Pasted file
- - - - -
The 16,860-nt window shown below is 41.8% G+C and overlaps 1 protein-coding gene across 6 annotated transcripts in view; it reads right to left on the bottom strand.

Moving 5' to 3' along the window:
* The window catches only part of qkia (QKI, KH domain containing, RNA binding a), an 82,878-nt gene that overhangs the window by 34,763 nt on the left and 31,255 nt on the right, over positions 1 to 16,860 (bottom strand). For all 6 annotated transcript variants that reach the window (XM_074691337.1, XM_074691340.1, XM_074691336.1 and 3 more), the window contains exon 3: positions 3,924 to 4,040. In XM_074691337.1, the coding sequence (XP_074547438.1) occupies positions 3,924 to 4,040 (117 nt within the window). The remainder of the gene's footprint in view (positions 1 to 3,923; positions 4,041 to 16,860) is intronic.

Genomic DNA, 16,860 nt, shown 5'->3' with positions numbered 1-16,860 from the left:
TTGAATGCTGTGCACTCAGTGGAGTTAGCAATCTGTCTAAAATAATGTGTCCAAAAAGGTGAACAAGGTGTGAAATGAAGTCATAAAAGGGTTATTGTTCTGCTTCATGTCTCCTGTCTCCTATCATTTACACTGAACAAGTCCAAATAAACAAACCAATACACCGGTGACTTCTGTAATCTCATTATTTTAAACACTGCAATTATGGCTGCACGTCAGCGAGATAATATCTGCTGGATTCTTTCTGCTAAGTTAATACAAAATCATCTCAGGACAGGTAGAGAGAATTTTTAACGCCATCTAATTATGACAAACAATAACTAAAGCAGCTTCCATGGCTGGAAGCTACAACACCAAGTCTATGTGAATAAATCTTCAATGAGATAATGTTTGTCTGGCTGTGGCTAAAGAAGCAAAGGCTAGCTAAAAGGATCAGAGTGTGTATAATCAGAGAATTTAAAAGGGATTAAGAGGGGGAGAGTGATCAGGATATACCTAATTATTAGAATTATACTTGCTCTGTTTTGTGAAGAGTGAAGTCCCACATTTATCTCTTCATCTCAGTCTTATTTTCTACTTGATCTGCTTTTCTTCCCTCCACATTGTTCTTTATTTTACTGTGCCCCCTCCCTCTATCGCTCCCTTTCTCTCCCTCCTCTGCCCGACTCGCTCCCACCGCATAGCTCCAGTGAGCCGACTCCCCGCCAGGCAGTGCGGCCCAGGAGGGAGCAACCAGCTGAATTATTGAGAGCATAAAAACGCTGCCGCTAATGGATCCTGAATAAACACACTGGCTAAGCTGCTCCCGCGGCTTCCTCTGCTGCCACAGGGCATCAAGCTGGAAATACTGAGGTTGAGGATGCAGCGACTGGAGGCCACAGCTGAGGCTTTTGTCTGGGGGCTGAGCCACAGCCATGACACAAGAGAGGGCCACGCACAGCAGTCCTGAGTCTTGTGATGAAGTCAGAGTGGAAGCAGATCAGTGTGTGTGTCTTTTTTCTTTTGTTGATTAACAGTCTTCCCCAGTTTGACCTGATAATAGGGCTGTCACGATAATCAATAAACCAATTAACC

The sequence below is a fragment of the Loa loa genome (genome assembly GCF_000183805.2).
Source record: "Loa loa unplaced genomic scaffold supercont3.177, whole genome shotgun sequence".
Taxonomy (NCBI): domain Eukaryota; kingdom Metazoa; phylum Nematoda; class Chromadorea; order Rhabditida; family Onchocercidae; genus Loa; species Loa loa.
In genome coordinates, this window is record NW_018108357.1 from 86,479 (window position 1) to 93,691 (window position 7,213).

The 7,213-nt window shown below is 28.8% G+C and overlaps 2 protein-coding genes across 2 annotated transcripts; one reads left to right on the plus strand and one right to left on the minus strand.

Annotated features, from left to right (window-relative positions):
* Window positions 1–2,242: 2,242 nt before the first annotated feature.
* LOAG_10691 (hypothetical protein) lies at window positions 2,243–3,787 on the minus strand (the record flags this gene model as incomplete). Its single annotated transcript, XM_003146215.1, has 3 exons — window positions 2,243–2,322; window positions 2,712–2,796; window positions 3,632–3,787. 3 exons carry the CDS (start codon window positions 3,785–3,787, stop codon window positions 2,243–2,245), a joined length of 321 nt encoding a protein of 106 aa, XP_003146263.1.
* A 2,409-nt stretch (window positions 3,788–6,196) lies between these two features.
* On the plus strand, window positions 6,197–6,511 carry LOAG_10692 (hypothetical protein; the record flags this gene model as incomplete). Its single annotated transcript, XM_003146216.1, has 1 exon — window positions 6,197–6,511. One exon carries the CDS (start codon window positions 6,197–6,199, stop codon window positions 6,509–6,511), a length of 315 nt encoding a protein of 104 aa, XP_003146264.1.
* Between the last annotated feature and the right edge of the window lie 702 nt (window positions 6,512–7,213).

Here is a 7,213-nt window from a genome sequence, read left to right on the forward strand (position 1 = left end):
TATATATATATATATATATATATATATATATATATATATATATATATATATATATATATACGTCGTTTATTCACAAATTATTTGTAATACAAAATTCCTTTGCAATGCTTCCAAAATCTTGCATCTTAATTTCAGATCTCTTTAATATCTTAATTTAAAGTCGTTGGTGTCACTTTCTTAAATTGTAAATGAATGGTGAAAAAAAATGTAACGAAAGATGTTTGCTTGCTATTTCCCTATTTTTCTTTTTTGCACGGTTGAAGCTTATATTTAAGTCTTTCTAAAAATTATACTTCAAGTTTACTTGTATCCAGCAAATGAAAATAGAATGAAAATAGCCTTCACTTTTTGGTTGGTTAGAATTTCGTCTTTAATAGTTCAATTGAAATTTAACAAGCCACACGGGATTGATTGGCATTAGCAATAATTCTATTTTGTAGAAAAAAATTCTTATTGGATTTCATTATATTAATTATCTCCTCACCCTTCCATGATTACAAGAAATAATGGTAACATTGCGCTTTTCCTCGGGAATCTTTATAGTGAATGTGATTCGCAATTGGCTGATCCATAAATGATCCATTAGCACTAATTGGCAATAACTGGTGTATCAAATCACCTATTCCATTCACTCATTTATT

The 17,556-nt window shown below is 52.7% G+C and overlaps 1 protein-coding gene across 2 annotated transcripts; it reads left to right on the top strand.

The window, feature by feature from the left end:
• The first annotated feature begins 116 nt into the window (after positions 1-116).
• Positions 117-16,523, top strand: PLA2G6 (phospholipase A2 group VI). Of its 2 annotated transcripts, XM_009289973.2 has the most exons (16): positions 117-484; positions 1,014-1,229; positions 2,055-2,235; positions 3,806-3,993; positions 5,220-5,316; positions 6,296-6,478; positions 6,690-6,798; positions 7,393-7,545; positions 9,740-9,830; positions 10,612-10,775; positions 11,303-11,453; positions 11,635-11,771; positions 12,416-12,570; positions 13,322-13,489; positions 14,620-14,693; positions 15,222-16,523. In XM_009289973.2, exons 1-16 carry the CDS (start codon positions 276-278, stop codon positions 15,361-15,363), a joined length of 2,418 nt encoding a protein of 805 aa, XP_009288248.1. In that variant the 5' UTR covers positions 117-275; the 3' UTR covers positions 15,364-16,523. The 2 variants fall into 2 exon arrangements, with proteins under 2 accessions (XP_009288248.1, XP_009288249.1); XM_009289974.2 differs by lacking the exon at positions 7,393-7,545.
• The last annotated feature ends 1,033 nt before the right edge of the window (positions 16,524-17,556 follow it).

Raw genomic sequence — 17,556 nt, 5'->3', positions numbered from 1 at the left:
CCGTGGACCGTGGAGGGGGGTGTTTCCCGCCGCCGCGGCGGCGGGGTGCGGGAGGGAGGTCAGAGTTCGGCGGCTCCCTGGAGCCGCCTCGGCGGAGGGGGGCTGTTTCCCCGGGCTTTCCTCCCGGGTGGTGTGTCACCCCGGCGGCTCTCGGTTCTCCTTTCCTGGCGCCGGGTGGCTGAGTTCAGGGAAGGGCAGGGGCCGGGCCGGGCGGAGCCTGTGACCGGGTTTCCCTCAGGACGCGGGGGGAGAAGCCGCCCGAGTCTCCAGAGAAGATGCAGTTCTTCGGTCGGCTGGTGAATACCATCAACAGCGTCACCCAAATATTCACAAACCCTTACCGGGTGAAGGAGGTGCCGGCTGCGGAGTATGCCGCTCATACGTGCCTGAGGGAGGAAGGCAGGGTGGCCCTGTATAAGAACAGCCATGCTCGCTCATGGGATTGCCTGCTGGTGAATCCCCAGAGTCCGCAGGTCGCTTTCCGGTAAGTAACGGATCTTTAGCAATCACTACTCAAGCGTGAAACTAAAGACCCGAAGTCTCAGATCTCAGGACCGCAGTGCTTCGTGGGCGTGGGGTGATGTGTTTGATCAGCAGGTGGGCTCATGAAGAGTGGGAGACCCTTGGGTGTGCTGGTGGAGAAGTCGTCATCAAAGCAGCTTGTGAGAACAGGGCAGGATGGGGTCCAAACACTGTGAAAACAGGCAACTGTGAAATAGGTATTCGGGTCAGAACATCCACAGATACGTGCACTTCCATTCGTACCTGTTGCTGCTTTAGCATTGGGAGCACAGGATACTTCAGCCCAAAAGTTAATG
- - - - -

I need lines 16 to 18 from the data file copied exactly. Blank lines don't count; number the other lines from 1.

* Between the last annotated feature and the right edge of the window lie 702 nt (window positions 6,512–7,213).

Here is a 7,213-nt window from a genome sequence, read left to right on the forward strand (position 1 = left end):
TATATATATATATATATATATATATATATATATATATATATATATATATATATATATATACGTCGTTTATTCACAAATTATTTGTAATACAAAATTCCTTTGCAATGCTTCCAAAATCTTGCATCTTAATTTCAGATCTCTTTAATATCTTAATTTAAAGTCGTTGGTGTCACTTTCTTAAATTGTAAATGAATGGTGAAAAAAAATGTAACGAAAGATGTTTGCTTGCTATTTCCCTATTTTTCTTTTTTGCACGGTTGAAGCTTATATTTAAGTCTTTCTAAAAATTATACTTCAAGTTTACTTGTATCCAGCAAATGAAAATAGAATGAAAATAGCCTTCACTTTTTGGTTGGTTAGAATTTCGTCTTTAATAGTTCAATTGAAATTTAACAAGCCACACGGGATTGATTGGCATTAGCAATAATTCTATTTTGTAGAAAAAAATTCTTATTGGATTTCATTATATTAATTATCTCCTCACCCTTCCATGATTACAAGAAATAATGGTAACATTGCGCTTTTCCTCGGGAATCTTTATAGTGAATGTGATTCGCAATTGGCTGATCCATAAATGATCCATTAGCACTAATTGGCAATAACTGGTGTATCAAATCACCTATTCCATTCACTCATTTATT